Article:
This article discusses the requirements for safe design, installation, operation, inspection, testing, and maintenance of sintering atmosphere generators and atmosphere supply systems for both personal and environment safety. The four intrinsic dangers associated with producing and using common sintering atmosphere gases are explosion, fire, toxicity, and asphyxiation.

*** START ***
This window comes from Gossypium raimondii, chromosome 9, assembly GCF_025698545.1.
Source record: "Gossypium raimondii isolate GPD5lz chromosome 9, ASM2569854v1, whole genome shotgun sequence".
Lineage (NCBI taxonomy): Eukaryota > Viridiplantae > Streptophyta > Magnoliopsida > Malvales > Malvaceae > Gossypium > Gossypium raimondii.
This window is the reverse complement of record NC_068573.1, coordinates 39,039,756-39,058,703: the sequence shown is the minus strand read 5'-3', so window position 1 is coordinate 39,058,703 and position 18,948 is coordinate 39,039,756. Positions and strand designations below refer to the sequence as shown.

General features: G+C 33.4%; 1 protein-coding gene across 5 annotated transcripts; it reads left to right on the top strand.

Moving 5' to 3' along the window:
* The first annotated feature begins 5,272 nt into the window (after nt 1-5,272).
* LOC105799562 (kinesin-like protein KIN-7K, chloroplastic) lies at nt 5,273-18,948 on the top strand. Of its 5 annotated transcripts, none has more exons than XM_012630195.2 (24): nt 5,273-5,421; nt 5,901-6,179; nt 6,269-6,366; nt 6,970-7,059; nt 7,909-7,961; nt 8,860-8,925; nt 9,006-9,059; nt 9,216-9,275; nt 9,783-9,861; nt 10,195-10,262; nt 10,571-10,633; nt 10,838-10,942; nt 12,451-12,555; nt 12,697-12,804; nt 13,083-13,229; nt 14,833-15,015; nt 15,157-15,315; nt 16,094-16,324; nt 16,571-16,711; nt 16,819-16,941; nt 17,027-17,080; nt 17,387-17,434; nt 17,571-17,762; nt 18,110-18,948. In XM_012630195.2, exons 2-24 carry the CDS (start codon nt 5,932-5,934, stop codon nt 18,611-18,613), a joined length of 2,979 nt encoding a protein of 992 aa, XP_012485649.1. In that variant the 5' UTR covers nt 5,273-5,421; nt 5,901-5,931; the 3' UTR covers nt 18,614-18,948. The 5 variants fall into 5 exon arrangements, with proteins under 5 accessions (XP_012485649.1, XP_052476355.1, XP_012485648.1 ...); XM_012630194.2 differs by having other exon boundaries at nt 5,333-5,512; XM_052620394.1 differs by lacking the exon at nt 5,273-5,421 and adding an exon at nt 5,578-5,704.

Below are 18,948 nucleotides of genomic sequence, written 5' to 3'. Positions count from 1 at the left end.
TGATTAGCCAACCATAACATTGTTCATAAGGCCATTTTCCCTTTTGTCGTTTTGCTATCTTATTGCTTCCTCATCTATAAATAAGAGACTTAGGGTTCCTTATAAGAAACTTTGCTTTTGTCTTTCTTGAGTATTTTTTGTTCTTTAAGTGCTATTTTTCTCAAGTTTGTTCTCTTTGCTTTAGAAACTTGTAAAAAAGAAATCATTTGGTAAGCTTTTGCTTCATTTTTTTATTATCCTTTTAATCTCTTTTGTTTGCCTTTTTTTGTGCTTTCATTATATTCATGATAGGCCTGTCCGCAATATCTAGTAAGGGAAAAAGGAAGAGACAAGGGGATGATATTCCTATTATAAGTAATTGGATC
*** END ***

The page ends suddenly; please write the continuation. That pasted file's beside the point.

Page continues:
This article provides a detailed discussion on the types of furnace atmospheres required for heat treating. These include generated exothermic-based atmospheres, generated endothermic-based atmospheres, generated exothermic-endothermic-based atmospheres, generated dissociated-ammonia-based atmospheres, industrial gas nitrogen-base atmospheres, argon atmospheres, and hydrogen atmospheres. Atmospheres for backfilling, partial pressure operation, and quenching in vacuum are also discussed. Furnace atmospheres constitute four major groups of safety hazards in heat treating: fire, explosion, toxicity, and asphyxiation. The article reviews the fundamentals of principal gases and vapors. It describes how the evaluation of the atmospheric requirements of heat treating furnaces is influenced by factors such as cost of operation and capital investment.